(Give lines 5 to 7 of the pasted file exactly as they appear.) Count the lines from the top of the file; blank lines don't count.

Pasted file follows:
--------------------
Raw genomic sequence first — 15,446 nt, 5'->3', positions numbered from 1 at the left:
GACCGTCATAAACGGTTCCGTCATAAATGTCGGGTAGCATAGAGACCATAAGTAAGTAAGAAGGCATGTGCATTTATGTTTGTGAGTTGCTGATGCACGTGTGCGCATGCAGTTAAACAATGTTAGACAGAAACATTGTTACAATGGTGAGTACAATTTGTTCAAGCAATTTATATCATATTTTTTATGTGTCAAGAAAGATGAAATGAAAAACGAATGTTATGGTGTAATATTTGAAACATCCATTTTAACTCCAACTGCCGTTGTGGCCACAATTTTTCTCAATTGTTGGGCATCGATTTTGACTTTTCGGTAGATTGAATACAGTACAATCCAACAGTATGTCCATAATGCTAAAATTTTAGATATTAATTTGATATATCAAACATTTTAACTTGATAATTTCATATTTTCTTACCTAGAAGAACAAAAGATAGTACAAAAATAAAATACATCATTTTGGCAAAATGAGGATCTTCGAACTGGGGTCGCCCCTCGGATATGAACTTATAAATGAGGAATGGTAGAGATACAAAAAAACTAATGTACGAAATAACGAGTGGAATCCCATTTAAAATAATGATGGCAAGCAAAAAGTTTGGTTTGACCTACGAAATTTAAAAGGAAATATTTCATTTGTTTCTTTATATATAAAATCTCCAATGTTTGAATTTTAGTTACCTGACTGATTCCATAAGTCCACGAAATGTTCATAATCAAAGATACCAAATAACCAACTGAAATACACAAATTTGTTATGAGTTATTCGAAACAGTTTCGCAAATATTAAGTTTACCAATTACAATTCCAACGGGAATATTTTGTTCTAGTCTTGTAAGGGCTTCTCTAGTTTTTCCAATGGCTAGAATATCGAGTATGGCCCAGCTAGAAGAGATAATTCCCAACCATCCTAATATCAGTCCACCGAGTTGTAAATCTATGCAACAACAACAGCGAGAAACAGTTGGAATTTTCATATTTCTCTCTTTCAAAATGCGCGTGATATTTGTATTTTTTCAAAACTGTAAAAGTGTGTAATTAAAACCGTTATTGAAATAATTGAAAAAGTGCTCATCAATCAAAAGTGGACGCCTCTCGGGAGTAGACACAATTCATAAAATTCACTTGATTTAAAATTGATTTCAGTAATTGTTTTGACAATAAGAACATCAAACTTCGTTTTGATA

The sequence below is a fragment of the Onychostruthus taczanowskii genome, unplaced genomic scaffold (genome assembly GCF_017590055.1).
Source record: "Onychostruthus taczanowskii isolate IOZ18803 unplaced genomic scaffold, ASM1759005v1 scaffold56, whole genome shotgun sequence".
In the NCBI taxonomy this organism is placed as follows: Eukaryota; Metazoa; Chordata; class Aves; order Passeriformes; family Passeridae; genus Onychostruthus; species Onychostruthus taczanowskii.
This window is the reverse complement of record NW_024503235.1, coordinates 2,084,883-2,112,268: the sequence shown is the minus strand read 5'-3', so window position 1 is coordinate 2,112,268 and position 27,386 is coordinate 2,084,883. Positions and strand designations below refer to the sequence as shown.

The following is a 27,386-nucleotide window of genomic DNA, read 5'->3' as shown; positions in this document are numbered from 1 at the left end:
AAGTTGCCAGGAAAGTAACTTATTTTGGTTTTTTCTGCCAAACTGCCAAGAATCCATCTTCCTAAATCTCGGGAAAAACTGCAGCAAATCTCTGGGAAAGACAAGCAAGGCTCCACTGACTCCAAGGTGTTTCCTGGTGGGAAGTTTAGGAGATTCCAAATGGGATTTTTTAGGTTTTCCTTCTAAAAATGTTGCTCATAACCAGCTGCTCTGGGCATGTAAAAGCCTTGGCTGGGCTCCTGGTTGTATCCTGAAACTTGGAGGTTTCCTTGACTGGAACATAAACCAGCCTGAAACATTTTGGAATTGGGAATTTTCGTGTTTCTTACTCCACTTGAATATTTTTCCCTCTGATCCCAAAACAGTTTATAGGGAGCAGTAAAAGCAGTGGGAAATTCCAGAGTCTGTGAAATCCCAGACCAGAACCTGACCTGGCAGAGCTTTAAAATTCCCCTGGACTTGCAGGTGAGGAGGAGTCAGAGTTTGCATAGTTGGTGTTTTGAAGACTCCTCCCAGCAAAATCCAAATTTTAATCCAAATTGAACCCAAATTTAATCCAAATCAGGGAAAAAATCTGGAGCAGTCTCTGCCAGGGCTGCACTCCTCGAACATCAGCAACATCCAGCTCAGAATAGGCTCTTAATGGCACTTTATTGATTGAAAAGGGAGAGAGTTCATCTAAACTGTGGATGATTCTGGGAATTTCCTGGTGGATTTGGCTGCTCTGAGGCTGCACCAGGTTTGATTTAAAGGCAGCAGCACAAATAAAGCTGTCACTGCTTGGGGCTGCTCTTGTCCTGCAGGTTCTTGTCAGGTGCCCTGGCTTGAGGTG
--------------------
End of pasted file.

In the NCBI taxonomy this organism is placed as follows: Eukaryota; Metazoa; Chordata; class Aves; order Passeriformes; family Passeridae; genus Onychostruthus; species Onychostruthus taczanowskii.
This window is the reverse complement of record NW_024503235.1, coordinates 2,084,883-2,112,268: the sequence shown is the minus strand read 5'-3', so window position 1 is coordinate 2,112,268 and position 27,386 is coordinate 2,084,883. Positions and strand designations below refer to the sequence as shown.

The following is a 27,386-nucleotide window of genomic DNA, read 5'->3' as shown; positions in this document are numbered from 1 at the left end: